Ferdinand’s classic 1890’s building is set for redevelopment along with the rest of the former retail site. The other shorter building and the once great annex have all vanished now...but the Victorian treasure remains sitting proudly on the famous corner. The plans for redevelopment keep the majestic focus clearly on the former “Blue Store” and that is a great tribute to Frank and his entrepreneurial vision. Dudley Square deserves a crown jewel and thank goodness, city planners have not lost sight of that!
Enjoy this collection of photos(including many wonderful shots by TheMBTADog), advertisements and articles all celebrating the once great Ferdinand’s of Dudley Square...Home of Fine Furniture.
A BIG THANK YOU, again to TheMBTADog for sharing his fine photos with us!!
The tragic saga of the former Filene’s site, with developers coming and going, makes me reflect on other times when those formidable terms of “reuse and redevelopment” were tossed about in our beloved Boston.
Let’s take a trip back in time to the late 1950’s. R.H. White’s ceased operation of its Boston flagship store in the fateful summer of 1957. The large six floor building just beyond Jordan Marsh’s Annex on Washington Street sits vacant. The classic building built for the R.H. White Company in the 1870’s was a retailing landmark when new but the years have crept by and have left it tired and in need of careful updating. During its final years, White’s did do some basic updating of the structure but much more work is needed in order to compete with the lure of the suburban streamlined shopping malls that are now popping up all over. Filene’s did lease the street floor once as a Christmas sales area in December of 1957 but that has been the only sign of life in the building. Boston officials are becoming worried that this lack of a substantial retail anchor on the upper end of Washington Street will cause even further erosion of this central shopping area.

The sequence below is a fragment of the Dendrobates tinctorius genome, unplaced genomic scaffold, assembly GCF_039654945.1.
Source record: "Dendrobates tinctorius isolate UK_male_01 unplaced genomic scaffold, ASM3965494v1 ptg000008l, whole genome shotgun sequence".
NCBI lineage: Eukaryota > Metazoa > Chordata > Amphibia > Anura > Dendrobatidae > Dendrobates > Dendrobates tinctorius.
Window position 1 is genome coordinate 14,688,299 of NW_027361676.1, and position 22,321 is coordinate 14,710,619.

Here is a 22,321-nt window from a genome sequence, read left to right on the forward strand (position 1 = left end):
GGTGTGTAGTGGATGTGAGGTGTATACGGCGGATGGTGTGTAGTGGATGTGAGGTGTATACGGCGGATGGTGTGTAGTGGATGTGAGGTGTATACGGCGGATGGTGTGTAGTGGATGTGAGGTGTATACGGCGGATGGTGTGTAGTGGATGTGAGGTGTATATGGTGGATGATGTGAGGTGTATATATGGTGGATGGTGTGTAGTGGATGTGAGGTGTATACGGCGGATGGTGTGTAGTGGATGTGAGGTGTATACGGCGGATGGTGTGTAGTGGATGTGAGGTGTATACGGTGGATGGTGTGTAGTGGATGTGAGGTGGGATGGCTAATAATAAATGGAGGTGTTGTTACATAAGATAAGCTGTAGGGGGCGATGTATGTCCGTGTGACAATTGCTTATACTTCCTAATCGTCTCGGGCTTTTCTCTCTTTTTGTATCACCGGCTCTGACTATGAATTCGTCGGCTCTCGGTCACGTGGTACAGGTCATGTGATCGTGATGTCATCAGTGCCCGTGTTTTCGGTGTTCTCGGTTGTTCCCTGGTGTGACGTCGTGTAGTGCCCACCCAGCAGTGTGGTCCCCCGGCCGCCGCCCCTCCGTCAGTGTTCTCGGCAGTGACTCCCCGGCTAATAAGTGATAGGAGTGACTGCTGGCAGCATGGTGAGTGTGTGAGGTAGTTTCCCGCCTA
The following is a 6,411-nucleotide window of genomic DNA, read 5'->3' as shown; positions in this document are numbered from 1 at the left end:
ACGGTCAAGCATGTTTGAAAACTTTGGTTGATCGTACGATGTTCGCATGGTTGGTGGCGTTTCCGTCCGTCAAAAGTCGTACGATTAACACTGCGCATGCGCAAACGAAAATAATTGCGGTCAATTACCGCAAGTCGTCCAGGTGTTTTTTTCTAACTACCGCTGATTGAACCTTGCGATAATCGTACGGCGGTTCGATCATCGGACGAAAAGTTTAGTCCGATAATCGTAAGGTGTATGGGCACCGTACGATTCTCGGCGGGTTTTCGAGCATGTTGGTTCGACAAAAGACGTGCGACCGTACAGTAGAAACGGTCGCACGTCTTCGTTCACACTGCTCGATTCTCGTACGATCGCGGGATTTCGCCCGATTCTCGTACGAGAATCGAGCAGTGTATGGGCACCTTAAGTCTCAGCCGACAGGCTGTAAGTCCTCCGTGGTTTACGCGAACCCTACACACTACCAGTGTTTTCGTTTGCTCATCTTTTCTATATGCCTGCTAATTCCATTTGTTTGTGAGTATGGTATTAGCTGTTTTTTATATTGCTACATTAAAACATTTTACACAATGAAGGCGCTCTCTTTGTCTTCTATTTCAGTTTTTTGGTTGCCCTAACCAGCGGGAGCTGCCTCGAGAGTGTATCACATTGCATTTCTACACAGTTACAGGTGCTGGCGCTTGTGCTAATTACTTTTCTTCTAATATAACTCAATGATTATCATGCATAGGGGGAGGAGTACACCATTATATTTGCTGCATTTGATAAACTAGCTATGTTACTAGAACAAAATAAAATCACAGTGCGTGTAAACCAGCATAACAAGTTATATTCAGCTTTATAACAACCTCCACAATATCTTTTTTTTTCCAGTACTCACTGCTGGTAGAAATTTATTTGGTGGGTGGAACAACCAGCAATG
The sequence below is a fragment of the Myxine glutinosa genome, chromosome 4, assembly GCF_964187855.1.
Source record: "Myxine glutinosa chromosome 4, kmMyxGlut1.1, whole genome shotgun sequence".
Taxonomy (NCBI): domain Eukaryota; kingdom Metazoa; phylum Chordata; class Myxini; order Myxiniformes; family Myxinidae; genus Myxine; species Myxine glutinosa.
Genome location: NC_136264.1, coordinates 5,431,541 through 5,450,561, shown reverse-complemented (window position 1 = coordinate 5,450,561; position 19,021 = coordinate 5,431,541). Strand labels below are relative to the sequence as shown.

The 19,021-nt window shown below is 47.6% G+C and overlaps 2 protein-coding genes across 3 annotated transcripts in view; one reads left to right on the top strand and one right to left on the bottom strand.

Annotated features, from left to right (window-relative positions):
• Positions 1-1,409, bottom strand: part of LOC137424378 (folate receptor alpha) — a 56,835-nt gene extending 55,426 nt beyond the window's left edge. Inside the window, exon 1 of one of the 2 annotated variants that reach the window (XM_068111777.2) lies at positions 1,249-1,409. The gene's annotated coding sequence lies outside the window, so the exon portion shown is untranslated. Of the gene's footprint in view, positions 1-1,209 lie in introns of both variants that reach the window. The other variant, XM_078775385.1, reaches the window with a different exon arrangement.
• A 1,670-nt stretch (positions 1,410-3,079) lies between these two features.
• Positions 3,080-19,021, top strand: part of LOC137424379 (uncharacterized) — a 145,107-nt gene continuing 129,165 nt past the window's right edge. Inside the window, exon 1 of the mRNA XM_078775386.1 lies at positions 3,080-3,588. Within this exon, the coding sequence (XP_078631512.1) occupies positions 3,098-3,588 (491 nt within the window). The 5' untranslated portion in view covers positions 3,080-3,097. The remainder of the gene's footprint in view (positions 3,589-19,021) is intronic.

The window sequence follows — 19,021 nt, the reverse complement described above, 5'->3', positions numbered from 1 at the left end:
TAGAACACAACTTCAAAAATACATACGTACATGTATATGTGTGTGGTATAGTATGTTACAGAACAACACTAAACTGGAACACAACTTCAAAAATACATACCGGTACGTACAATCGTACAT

By 1960, Mayor Collins is in serious talks with City Stores, Inc...yes...the same ones who owned R.H. White’s and shut down the Boston store. The talks are positive. Boston wants White’s or something like it to re-open in this prime spot. City Stores contemplates re-opening White’s but White’s has gone suburban and so a totally new idea is hatched.
The idea takes about a year to formulate. City Stores wants to blend the charm of the “old” department store with the modern needs and whims of today’s 1960’s shoppers...shoppers who are being seduced to shop in these new, alluring suburban malls.
In January 1962, the idea becomes reality. Boston cuts a tax deal with City Stores and City Stores agrees to splash out over 1 million dollars to completely refurbish and update the old building at 518 Washington Street. The new store will be called, Citymart and will be a modern promotional department store blending old fashioned service with new high-tech style and copious amenities.
The theory would be that Citymart would rely very heavily on sales promotions advertised in the Boston press and this should alert and draw in the potential customers. All the Boston stores used the press...Citymart would attempt to finesse their shoppers to “see”, “desire”... “buy”.
The building already has high-speed escalators from the street floor to the sixth floor which White’s had installed as part of their attempt at some updating and modernization in order to celebrate their one hundredth anniversary almost a decade ago. Now City Stores goes even further into modernization.